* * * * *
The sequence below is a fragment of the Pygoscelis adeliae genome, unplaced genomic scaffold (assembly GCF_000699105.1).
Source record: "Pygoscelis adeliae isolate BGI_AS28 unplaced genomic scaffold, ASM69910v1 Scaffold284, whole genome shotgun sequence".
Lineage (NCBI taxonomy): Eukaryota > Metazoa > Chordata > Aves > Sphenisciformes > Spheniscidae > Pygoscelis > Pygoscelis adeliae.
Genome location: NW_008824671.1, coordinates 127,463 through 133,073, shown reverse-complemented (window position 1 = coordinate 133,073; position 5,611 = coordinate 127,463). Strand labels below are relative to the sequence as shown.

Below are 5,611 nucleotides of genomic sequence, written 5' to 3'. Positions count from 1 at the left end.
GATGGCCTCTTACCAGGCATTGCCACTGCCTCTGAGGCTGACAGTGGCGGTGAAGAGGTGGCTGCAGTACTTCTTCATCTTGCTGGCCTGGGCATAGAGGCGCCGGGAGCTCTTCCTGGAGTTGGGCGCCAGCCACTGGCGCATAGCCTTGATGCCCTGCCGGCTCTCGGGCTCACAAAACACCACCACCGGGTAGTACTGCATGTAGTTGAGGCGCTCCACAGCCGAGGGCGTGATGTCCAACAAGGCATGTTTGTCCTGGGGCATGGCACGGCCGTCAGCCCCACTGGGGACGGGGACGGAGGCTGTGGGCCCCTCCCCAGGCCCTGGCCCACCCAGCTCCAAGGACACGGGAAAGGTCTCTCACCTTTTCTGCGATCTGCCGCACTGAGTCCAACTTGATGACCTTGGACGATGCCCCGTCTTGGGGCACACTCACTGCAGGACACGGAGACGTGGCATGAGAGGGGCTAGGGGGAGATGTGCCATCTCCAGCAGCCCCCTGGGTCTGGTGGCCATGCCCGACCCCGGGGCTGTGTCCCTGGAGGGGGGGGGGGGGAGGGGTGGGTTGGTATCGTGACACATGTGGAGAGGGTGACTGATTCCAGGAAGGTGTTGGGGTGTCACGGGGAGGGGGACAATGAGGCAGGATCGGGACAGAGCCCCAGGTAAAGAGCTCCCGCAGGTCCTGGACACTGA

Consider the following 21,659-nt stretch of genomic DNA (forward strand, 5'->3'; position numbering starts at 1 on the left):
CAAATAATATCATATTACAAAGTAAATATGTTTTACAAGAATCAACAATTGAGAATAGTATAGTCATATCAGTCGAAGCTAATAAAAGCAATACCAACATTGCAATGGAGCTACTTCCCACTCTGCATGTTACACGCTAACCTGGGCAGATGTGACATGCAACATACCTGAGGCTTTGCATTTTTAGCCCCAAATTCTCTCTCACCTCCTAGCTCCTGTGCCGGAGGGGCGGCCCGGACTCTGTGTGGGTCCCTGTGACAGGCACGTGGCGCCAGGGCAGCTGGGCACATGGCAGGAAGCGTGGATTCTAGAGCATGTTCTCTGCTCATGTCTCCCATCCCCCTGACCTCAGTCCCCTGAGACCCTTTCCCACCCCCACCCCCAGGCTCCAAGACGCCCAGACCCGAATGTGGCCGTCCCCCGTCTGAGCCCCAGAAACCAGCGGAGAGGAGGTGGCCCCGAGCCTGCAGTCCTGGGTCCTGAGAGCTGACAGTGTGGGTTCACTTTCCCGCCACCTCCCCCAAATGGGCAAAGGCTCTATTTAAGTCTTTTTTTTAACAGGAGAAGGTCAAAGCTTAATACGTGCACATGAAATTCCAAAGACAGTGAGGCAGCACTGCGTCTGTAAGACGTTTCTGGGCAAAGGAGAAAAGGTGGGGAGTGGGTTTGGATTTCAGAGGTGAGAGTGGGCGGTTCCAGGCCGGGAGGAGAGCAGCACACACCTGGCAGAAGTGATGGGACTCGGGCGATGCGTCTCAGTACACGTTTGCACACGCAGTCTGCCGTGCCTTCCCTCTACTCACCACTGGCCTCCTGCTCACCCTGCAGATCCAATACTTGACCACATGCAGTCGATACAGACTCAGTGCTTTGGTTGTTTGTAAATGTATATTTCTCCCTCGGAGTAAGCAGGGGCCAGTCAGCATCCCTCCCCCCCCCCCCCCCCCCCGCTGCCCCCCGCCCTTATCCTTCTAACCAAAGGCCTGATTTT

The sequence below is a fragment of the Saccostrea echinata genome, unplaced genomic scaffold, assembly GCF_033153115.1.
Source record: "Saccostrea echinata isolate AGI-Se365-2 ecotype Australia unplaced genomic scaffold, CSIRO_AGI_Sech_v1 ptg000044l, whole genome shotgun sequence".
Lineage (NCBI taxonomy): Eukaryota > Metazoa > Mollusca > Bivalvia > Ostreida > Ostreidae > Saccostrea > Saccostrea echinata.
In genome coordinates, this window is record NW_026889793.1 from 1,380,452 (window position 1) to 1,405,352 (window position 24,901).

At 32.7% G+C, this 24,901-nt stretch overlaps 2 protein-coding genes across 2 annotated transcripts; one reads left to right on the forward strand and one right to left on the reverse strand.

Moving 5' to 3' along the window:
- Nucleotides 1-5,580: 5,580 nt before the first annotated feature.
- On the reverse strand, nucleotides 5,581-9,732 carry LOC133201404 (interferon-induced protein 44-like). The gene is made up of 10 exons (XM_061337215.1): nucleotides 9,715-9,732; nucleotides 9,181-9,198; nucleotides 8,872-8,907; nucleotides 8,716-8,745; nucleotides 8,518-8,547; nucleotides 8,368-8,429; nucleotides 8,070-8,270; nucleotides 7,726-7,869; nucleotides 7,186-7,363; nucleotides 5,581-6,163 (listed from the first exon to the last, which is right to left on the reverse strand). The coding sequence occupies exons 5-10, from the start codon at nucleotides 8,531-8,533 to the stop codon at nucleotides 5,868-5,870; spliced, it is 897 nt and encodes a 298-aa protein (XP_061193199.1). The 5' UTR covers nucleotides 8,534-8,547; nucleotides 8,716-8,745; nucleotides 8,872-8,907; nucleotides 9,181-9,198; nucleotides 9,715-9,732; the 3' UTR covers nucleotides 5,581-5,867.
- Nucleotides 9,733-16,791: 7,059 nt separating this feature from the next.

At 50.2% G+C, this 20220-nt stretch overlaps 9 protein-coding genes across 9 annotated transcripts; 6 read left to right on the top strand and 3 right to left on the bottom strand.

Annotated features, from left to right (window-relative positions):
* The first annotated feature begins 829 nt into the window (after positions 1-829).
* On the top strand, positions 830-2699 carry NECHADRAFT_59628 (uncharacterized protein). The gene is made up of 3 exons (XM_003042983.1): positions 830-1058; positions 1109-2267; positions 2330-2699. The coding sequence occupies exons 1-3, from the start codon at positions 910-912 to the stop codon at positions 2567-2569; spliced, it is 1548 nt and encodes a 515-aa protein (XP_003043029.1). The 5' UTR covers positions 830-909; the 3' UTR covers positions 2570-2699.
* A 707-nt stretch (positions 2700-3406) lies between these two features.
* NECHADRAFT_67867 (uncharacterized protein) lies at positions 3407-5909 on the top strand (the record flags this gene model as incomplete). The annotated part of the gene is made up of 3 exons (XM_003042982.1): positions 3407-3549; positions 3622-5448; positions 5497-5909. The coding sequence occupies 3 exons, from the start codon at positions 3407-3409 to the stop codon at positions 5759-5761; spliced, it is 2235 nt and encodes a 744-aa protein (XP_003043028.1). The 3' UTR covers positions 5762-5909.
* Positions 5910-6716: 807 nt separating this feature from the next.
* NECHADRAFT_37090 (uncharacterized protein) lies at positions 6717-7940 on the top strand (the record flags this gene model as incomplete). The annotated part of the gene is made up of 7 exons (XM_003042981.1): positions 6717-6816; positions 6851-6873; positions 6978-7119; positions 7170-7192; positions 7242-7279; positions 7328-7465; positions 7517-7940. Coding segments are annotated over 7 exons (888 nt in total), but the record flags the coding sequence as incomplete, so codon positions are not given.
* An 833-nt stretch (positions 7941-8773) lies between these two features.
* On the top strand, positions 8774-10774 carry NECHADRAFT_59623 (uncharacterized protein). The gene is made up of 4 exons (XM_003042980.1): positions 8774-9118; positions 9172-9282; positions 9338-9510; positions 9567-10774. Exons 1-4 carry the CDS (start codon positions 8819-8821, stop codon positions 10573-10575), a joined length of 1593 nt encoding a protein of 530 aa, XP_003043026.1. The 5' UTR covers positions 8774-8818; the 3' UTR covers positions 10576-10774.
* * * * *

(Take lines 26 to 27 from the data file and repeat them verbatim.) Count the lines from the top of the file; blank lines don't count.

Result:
* An 833-nt stretch (positions 7941-8773) lies between these two features.
* On the top strand, positions 8774-10774 carry NECHADRAFT_59623 (uncharacterized protein). The gene is made up of 4 exons (XM_003042980.1): positions 8774-9118; positions 9172-9282; positions 9338-9510; positions 9567-10774. Exons 1-4 carry the CDS (start codon positions 8819-8821, stop codon positions 10573-10575), a joined length of 1593 nt encoding a protein of 530 aa, XP_003043026.1. The 5' UTR covers positions 8774-8818; the 3' UTR covers positions 10576-10774.